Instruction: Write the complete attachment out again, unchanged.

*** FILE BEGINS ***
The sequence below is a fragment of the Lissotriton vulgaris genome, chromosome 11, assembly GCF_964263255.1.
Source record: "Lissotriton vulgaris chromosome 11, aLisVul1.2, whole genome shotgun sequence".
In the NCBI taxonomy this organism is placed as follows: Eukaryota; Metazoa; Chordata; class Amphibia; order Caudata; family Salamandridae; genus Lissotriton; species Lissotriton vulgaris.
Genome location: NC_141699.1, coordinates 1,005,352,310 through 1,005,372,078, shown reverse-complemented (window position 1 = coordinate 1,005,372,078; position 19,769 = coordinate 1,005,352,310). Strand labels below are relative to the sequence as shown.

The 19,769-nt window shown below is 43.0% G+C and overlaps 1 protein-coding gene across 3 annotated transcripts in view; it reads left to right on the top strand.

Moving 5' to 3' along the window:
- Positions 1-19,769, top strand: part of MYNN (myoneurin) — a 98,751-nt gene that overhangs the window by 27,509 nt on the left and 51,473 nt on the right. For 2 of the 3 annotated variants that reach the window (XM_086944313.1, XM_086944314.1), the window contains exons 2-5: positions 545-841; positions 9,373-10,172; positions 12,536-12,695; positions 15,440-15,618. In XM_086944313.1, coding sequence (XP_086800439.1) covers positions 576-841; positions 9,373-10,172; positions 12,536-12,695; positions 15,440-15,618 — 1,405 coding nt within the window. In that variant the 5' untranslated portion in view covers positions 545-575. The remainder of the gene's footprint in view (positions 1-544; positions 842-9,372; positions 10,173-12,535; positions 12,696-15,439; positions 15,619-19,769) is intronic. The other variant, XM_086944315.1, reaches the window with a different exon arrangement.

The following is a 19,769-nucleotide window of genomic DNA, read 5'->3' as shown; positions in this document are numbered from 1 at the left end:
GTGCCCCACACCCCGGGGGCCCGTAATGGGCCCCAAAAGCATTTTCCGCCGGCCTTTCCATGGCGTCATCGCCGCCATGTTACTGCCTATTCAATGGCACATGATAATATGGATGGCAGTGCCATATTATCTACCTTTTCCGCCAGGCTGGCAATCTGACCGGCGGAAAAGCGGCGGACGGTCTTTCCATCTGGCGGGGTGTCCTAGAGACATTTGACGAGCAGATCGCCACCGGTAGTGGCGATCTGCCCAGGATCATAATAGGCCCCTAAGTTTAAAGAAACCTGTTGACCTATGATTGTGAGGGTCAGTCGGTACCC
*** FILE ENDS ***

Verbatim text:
The sequence below is a fragment of the Lissotriton vulgaris genome, chromosome 11, assembly GCF_964263255.1.
Source record: "Lissotriton vulgaris chromosome 11, aLisVul1.2, whole genome shotgun sequence".
In the NCBI taxonomy this organism is placed as follows: Eukaryota; Metazoa; Chordata; class Amphibia; order Caudata; family Salamandridae; genus Lissotriton; species Lissotriton vulgaris.
Genome location: NC_141699.1, coordinates 1,005,352,310 through 1,005,372,078, shown reverse-complemented (window position 1 = coordinate 1,005,372,078; position 19,769 = coordinate 1,005,352,310). Strand labels below are relative to the sequence as shown.

The 19,769-nt window shown below is 43.0% G+C and overlaps 1 protein-coding gene across 3 annotated transcripts in view; it reads left to right on the top strand.

Moving 5' to 3' along the window:
- Positions 1-19,769, top strand: part of MYNN (myoneurin) — a 98,751-nt gene that overhangs the window by 27,509 nt on the left and 51,473 nt on the right. For 2 of the 3 annotated variants that reach the window (XM_086944313.1, XM_086944314.1), the window contains exons 2-5: positions 545-841; positions 9,373-10,172; positions 12,536-12,695; positions 15,440-15,618. In XM_086944313.1, coding sequence (XP_086800439.1) covers positions 576-841; positions 9,373-10,172; positions 12,536-12,695; positions 15,440-15,618 — 1,405 coding nt within the window. In that variant the 5' untranslated portion in view covers positions 545-575. The remainder of the gene's footprint in view (positions 1-544; positions 842-9,372; positions 10,173-12,535; positions 12,696-15,439; positions 15,619-19,769) is intronic. The other variant, XM_086944315.1, reaches the window with a different exon arrangement.

The following is a 19,769-nucleotide window of genomic DNA, read 5'->3' as shown; positions in this document are numbered from 1 at the left end:
GTGCCCCACACCCCGGGGGCCCGTAATGGGCCCCAAAAGCATTTTCCGCCGGCCTTTCCATGGCGTCATCGCCGCCATGTTACTGCCTATTCAATGGCACATGATAATATGGATGGCAGTGCCATATTATCTACCTTTTCCGCCAGGCTGGCAATCTGACCGGCGGAAAAGCGGCGGACGGTCTTTCCATCTGGCGGGGTGTCCTAGAGACATTTGACGAGCAGATCGCCACCGGTAGTGGCGATCTGCCCAGGATCATAATAGGCCCCTAAGTTTAAAGAAACCTGTTGACCTATGATTGTGAGGGTCAGTCGGTACCC